Pigmentation is a common cosmetic concern that has many remedies.
4/20/2018 9:08:12 PM
|written By : Jamuna Pai|
Q. Pigmentation is a common problem among young women. What is the best way to treat this?
Hyperpigmentation occurs when there is an overproduction of the melanin pigment. It’s relatively common, relatively harmless but has been known to distress and deeply affect the people who have it.
It cannot be completely erased but can be brilliantly lightened, which would enable it to be further concealed by make-up.
1. Topical creams with lightening agents. These creams work by hampering the production of melanin while simultaneously increasing cell turnover by sloughing off the top layer of dead skin so that the existing pigmentation is flushed out. The best topical creams for hyperpigmentation are:
a. Kojic acid. It is a very popular
lightening agent, also found in night
repair creams, moisturisers and more. It
prevents the production of melanin.
b. Azelaic acid. Brimming with anti-
bacterial properties, azelaic acid was
primarily used to treat acne but was
accidentally found to possess skin-lightening properties and, since 2007, is also widely used to treat sun spots and pigmentation.
c. Mandelic acid. This agent has anti-bacterial properties and works to slough off the top layer of dead skin cells, enabling faster cell turnover. The healthier cells revealed underneath are also lighter in comparison to the more hyperpigmented layer. d. Hydroquinone. This is a very effective lightening agent but it makes the skin sensitive on application and therefore cannot be subjected to prolonged sun exposure – as it can cause skin irritation and PIH – which makes it difficult for Indians or anyone living in tropical countries to implement. This is why
hydroquinone treatment is not recommended in India. Further, note that only qualified practitioners should prescribe these creams. It is strongly recommend that you do not self-medicate because dosage is very important. ‘Less is more’ is the principle with these creams as well. If used in excess, they irritate the skin and not only cause redness but could also worsen the pigmentation by over- sensitising the skin even before the results are seen.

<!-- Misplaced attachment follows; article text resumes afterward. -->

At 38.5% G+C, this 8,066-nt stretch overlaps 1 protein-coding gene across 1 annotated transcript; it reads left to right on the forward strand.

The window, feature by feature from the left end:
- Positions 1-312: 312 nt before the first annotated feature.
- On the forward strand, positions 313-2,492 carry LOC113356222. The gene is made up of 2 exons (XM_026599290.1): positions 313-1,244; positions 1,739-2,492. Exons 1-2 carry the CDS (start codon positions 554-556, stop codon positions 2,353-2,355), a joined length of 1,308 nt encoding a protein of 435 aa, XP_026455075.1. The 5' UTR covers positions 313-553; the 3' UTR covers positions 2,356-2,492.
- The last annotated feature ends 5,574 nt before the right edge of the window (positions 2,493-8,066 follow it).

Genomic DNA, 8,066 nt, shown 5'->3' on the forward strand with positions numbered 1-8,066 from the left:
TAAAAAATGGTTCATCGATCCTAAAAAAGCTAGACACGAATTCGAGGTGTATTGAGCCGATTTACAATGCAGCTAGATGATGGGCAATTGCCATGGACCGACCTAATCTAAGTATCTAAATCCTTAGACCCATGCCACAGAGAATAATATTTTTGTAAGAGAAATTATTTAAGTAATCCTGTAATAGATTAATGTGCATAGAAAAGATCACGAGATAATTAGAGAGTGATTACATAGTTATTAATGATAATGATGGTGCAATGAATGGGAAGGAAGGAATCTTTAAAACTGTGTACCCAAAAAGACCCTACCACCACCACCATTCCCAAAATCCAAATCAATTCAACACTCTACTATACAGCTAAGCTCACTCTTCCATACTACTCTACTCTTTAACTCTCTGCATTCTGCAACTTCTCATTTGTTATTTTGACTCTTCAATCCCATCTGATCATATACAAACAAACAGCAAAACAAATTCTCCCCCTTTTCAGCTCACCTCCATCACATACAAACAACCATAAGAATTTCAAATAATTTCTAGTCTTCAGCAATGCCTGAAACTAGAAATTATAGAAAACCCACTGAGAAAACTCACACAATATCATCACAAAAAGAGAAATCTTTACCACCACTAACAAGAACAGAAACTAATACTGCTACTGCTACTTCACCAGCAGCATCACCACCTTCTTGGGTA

2. Protection from the sun.
Wearing at least SPF 15 sunscreen every four hours and restricting sun exposure is crucial in containing and preventing hyperpigmentation.
3. Early action. In the initial stages of pigmentation, home remedies work well to stall the progress of the pigmentation. To make a skin-brightening mask, take the juice of half a lime and mix it with the juice of half a medium-sized potato (grate to remove the juice). Lime is rich in citric acid and therefore helps to bleach the skin while potatoes contain the catecholase enzyme, which also helps brighten the skin.
4. Exfoliate regularly. The piling up of dead skin cells further aggravates discolouration and pigmentation. So ensure that you exfoliate regularly. However, choose extremely mild exfoliants and light peels as opposed to stronger products. If the products are too intense, the skin gets damaged and subsequent sun exposure could actually worsen hyperpigmentation and defeat the whole point of exfoliation in the first place.
Q. Is laser treatment an effective way to cure pigmentation?
Laser for treating pigmentation is definitely on the rise, but in my opinion the skin brightening peels work best in cases of pigmentation, especially for the Asian skin type. With constant sun exposure, there are chances of PIH after laser treatment, which can make the treated area look darker or patchy despite the treatment. Peels such as those with glycolic acids, retinol and kojic acid work on ‘melanogenesis’ (reducing the melanin pigment), increase the cell turn over and thereby lessen the pigmented spots.